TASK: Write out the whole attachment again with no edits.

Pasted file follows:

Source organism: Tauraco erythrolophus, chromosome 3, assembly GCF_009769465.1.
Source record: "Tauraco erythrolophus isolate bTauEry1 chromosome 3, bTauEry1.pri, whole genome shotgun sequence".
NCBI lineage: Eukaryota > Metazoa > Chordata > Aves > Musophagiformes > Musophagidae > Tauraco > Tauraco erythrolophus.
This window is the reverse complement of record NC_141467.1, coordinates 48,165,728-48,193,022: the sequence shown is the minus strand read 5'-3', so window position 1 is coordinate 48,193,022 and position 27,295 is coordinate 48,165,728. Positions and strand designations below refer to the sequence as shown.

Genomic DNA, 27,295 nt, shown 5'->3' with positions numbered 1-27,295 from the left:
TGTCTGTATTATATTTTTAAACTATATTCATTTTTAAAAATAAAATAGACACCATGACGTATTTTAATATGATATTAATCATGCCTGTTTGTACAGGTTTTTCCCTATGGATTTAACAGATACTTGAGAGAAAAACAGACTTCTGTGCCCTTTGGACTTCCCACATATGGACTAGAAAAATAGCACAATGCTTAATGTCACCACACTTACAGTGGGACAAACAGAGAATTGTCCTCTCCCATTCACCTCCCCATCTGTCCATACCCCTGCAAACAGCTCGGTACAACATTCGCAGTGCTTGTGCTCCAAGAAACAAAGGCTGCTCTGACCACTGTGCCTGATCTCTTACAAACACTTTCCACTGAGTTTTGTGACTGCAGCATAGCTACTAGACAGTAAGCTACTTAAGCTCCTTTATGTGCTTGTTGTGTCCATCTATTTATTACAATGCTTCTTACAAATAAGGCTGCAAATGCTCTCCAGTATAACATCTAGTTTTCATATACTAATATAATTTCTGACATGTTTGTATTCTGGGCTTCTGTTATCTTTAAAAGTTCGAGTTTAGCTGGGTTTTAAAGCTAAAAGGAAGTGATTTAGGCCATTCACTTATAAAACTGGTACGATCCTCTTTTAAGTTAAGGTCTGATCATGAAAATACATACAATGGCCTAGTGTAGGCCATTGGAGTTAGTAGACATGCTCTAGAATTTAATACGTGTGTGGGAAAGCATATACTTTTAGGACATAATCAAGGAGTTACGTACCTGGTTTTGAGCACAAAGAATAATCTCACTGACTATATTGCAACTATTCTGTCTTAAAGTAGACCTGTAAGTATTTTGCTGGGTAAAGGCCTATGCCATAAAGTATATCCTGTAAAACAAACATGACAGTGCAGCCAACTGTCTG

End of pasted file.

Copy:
Source organism: Tauraco erythrolophus, chromosome 3, assembly GCF_009769465.1.
Source record: "Tauraco erythrolophus isolate bTauEry1 chromosome 3, bTauEry1.pri, whole genome shotgun sequence".
NCBI lineage: Eukaryota > Metazoa > Chordata > Aves > Musophagiformes > Musophagidae > Tauraco > Tauraco erythrolophus.
This window is the reverse complement of record NC_141467.1, coordinates 48,165,728-48,193,022: the sequence shown is the minus strand read 5'-3', so window position 1 is coordinate 48,193,022 and position 27,295 is coordinate 48,165,728. Positions and strand designations below refer to the sequence as shown.

Genomic DNA, 27,295 nt, shown 5'->3' with positions numbered 1-27,295 from the left:
TGTCTGTATTATATTTTTAAACTATATTCATTTTTAAAAATAAAATAGACACCATGACGTATTTTAATATGATATTAATCATGCCTGTTTGTACAGGTTTTTCCCTATGGATTTAACAGATACTTGAGAGAAAAACAGACTTCTGTGCCCTTTGGACTTCCCACATATGGACTAGAAAAATAGCACAATGCTTAATGTCACCACACTTACAGTGGGACAAACAGAGAATTGTCCTCTCCCATTCACCTCCCCATCTGTCCATACCCCTGCAAACAGCTCGGTACAACATTCGCAGTGCTTGTGCTCCAAGAAACAAAGGCTGCTCTGACCACTGTGCCTGATCTCTTACAAACACTTTCCACTGAGTTTTGTGACTGCAGCATAGCTACTAGACAGTAAGCTACTTAAGCTCCTTTATGTGCTTGTTGTGTCCATCTATTTATTACAATGCTTCTTACAAATAAGGCTGCAAATGCTCTCCAGTATAACATCTAGTTTTCATATACTAATATAATTTCTGACATGTTTGTATTCTGGGCTTCTGTTATCTTTAAAAGTTCGAGTTTAGCTGGGTTTTAAAGCTAAAAGGAAGTGATTTAGGCCATTCACTTATAAAACTGGTACGATCCTCTTTTAAGTTAAGGTCTGATCATGAAAATACATACAATGGCCTAGTGTAGGCCATTGGAGTTAGTAGACATGCTCTAGAATTTAATACGTGTGTGGGAAAGCATATACTTTTAGGACATAATCAAGGAGTTACGTACCTGGTTTTGAGCACAAAGAATAATCTCACTGACTATATTGCAACTATTCTGTCTTAAAGTAGACCTGTAAGTATTTTGCTGGGTAAAGGCCTATGCCATAAAGTATATCCTGTAAAACAAACATGACAGTGCAGCCAACTGTCTG